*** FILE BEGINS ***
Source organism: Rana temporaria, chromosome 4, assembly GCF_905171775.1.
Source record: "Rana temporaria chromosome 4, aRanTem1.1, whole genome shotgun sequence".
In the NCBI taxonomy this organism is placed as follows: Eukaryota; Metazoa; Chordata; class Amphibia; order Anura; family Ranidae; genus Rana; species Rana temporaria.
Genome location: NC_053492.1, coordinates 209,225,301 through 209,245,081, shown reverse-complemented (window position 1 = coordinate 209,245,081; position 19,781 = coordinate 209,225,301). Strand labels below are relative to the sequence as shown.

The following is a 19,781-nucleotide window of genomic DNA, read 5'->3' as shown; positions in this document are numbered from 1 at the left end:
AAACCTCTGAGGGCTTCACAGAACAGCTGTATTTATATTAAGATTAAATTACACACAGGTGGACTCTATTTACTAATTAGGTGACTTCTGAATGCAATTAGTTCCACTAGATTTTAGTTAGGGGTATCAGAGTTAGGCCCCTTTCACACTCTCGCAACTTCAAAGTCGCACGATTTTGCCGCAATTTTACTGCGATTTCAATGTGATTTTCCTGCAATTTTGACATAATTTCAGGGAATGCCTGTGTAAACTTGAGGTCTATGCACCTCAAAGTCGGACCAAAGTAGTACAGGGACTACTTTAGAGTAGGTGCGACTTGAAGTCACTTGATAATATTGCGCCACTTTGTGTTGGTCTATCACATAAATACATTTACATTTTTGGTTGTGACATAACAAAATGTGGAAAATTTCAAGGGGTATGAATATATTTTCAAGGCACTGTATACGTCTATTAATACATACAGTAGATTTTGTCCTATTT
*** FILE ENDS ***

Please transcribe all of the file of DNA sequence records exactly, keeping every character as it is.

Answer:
Source organism: Rana temporaria, chromosome 4, assembly GCF_905171775.1.
Source record: "Rana temporaria chromosome 4, aRanTem1.1, whole genome shotgun sequence".
In the NCBI taxonomy this organism is placed as follows: Eukaryota; Metazoa; Chordata; class Amphibia; order Anura; family Ranidae; genus Rana; species Rana temporaria.
Genome location: NC_053492.1, coordinates 209,225,301 through 209,245,081, shown reverse-complemented (window position 1 = coordinate 209,245,081; position 19,781 = coordinate 209,225,301). Strand labels below are relative to the sequence as shown.

The following is a 19,781-nucleotide window of genomic DNA, read 5'->3' as shown; positions in this document are numbered from 1 at the left end:
AAACCTCTGAGGGCTTCACAGAACAGCTGTATTTATATTAAGATTAAATTACACACAGGTGGACTCTATTTACTAATTAGGTGACTTCTGAATGCAATTAGTTCCACTAGATTTTAGTTAGGGGTATCAGAGTTAGGCCCCTTTCACACTCTCGCAACTTCAAAGTCGCACGATTTTGCCGCAATTTTACTGCGATTTCAATGTGATTTTCCTGCAATTTTGACATAATTTCAGGGAATGCCTGTGTAAACTTGAGGTCTATGCACCTCAAAGTCGGACCAAAGTAGTACAGGGACTACTTTAGAGTAGGTGCGACTTGAAGTCACTTGATAATATTGCGCCACTTTGTGTTGGTCTATCACATAAATACATTTACATTTTTGGTTGTGACATAACAAAATGTGGAAAATTTCAAGGGGTATGAATATATTTTCAAGGCACTGTATACGTCTATTAATACATACAGTAGATTTTGTCCTATTT